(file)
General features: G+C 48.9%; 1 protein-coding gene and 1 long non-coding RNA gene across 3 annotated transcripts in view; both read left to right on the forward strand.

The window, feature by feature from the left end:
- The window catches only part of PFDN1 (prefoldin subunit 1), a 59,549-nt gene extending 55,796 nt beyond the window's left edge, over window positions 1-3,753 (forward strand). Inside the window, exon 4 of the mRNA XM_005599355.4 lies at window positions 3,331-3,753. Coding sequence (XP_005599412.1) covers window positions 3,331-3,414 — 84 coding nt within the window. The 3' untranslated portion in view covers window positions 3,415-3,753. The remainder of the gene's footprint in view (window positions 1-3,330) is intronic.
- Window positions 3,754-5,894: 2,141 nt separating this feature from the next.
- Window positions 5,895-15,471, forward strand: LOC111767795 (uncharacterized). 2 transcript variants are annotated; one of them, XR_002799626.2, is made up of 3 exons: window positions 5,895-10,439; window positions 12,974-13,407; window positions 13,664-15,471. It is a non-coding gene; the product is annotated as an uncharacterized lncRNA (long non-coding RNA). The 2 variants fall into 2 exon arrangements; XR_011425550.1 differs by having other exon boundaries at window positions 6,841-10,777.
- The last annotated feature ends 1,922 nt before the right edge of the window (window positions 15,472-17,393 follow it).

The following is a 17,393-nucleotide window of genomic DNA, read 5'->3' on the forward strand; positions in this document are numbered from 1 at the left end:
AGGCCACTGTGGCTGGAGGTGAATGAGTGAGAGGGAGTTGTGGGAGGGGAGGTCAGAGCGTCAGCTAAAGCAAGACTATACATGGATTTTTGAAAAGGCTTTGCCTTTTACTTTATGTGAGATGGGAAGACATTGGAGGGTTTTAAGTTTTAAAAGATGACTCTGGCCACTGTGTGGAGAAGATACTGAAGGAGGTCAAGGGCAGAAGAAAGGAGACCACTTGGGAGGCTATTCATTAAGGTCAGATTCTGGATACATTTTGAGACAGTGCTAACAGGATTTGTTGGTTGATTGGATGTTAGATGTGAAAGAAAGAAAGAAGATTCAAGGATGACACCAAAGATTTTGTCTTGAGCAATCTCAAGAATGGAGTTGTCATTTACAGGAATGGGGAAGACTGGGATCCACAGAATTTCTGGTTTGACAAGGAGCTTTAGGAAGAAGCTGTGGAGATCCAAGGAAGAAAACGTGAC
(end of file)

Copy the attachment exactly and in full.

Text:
General features: G+C 48.9%; 1 protein-coding gene and 1 long non-coding RNA gene across 3 annotated transcripts in view; both read left to right on the forward strand.

The window, feature by feature from the left end:
- The window catches only part of PFDN1 (prefoldin subunit 1), a 59,549-nt gene extending 55,796 nt beyond the window's left edge, over window positions 1-3,753 (forward strand). Inside the window, exon 4 of the mRNA XM_005599355.4 lies at window positions 3,331-3,753. Coding sequence (XP_005599412.1) covers window positions 3,331-3,414 — 84 coding nt within the window. The 3' untranslated portion in view covers window positions 3,415-3,753. The remainder of the gene's footprint in view (window positions 1-3,330) is intronic.
- Window positions 3,754-5,894: 2,141 nt separating this feature from the next.
- Window positions 5,895-15,471, forward strand: LOC111767795 (uncharacterized). 2 transcript variants are annotated; one of them, XR_002799626.2, is made up of 3 exons: window positions 5,895-10,439; window positions 12,974-13,407; window positions 13,664-15,471. It is a non-coding gene; the product is annotated as an uncharacterized lncRNA (long non-coding RNA). The 2 variants fall into 2 exon arrangements; XR_011425550.1 differs by having other exon boundaries at window positions 6,841-10,777.
- The last annotated feature ends 1,922 nt before the right edge of the window (window positions 15,472-17,393 follow it).

The following is a 17,393-nucleotide window of genomic DNA, read 5'->3' on the forward strand; positions in this document are numbered from 1 at the left end:
AGGCCACTGTGGCTGGAGGTGAATGAGTGAGAGGGAGTTGTGGGAGGGGAGGTCAGAGCGTCAGCTAAAGCAAGACTATACATGGATTTTTGAAAAGGCTTTGCCTTTTACTTTATGTGAGATGGGAAGACATTGGAGGGTTTTAAGTTTTAAAAGATGACTCTGGCCACTGTGTGGAGAAGATACTGAAGGAGGTCAAGGGCAGAAGAAAGGAGACCACTTGGGAGGCTATTCATTAAGGTCAGATTCTGGATACATTTTGAGACAGTGCTAACAGGATTTGTTGGTTGATTGGATGTTAGATGTGAAAGAAAGAAAGAAGATTCAAGGATGACACCAAAGATTTTGTCTTGAGCAATCTCAAGAATGGAGTTGTCATTTACAGGAATGGGGAAGACTGGGATCCACAGAATTTCTGGTTTGACAAGGAGCTTTAGGAAGAAGCTGTGGAGATCCAAGGAAGAAAACGTGAC